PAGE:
European foreign policy officials sought to present a tough stance against China’s threats over self-ruled Taiwan on Friday, after comments by French President Emmanuel Macron drew a backlash for being perceived to be weak.

China in recent days has held intense military drills around Taiwan, which it claims as its own, and has never renounced the use of force to bring the democratic island under its control.

German Foreign Minister Annalena Baerbock, addressing the issue at a press conference in Beijing alongside her Chinese counterpart Qin Gang, said any attempt by China to control Taiwan would be unacceptable and would have serious repercussions for Europe.

EU foreign policy chief Joseph Borrell echoed her remarks in a statement prepared for a speech due to be delivered in Beijing at the Center for China and Globalization think tank on Friday that had to be cancelled due to him catching COVID-19.

“A military escalation in the Taiwan Strait, through which … 50% of world trade goes every day, would be a horror scenario for the entire world,” said Baerbock, adding it would have “inevitable repercussions” for European interests.

In interviews published after his trip to China last week, which was meant to showcase European unity on China policy, Macron cautioned against being drawn into a crisis over Taiwan driven by an “American rhythm and a Chinese overreaction”.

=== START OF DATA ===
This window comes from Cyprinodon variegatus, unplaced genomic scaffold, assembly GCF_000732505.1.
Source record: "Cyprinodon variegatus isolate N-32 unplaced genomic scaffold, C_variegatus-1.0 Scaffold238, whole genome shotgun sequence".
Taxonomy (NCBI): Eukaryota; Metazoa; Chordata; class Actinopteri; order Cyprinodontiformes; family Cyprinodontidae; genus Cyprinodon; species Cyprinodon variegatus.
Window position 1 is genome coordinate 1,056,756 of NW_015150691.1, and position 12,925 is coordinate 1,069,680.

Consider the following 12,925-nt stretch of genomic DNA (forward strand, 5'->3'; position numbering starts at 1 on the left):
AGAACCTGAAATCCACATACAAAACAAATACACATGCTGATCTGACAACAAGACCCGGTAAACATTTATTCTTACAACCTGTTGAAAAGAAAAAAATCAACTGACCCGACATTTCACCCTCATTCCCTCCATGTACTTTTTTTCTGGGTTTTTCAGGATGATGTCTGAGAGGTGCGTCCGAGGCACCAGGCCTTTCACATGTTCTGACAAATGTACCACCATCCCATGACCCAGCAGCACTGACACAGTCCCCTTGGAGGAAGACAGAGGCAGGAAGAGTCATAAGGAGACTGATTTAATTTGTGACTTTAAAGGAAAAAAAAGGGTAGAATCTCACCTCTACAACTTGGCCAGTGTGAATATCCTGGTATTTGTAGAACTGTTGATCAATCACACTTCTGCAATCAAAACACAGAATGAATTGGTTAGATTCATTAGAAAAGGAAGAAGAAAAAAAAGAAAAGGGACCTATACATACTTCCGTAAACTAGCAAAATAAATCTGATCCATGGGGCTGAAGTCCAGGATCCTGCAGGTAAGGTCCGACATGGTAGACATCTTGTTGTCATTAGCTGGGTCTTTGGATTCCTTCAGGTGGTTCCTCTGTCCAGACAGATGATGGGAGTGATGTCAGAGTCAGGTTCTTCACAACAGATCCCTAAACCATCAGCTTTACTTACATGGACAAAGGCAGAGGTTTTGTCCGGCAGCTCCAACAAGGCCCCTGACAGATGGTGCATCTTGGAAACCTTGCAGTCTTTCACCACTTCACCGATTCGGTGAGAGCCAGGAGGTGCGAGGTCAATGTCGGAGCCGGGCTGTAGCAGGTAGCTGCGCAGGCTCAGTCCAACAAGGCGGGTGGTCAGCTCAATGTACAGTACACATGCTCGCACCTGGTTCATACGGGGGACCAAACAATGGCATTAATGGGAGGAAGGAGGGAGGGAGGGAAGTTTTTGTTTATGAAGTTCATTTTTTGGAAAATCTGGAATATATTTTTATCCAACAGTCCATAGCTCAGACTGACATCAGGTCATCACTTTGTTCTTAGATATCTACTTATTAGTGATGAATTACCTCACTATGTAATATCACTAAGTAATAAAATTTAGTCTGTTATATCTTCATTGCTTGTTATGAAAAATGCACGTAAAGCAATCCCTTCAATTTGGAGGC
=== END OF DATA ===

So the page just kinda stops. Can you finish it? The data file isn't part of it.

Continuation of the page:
While many of the remarks were not new, the timing of their publication, and their bluntness, annoyed many Western officials.

“The European Union’s position (on Taiwan) is consistent and clear,” Borrell said in his prepared remarks. “Any attempt to change the status quo by force would be unacceptable.”


Borrell also said Europe’s future relationship with China depended on it trying to use its influence to find a political solution to the Ukraine crisis.

“It will be extremely difficult, if not impossible, for the European Union to maintain a relationship of trust with China, which I would like to see, if China does not contribute to the search for a political solution based on Russia’s withdrawal from the Ukrainian territory,” Borrell said.

“Neutrality in the face of the violation of international law is not credible,” Borrell said, adding an appeal for Chinese President Xi Jinping to speak to Ukrainian President Volodymyr Zelenskiy and for China to provide more humanitarian aid to the Ukrainian people.

Xi has met Russian President Vladimir Putin twice but not spoken with Zelenskiy since Russia invaded Ukraine in what Moscow calls a “special military operation” in February 2022.

China stated its opposition to attacks on civilians and on nuclear facilities in a position paper on Ukraine published in February, but it has refrained from openly criticising Russia for its actions in Ukraine.

“President Xi’s visit to Moscow has demonstrated that no other country has a bigger influence on Russia than China,” said Baerbock.

“It is good that China has signalled to get engaged in finding a solution. But I have to say clearly that I wonder why China so far has not asked the aggressor Russia to stop the war. We all know President Putin has the opportunity to do so any time he wants to.”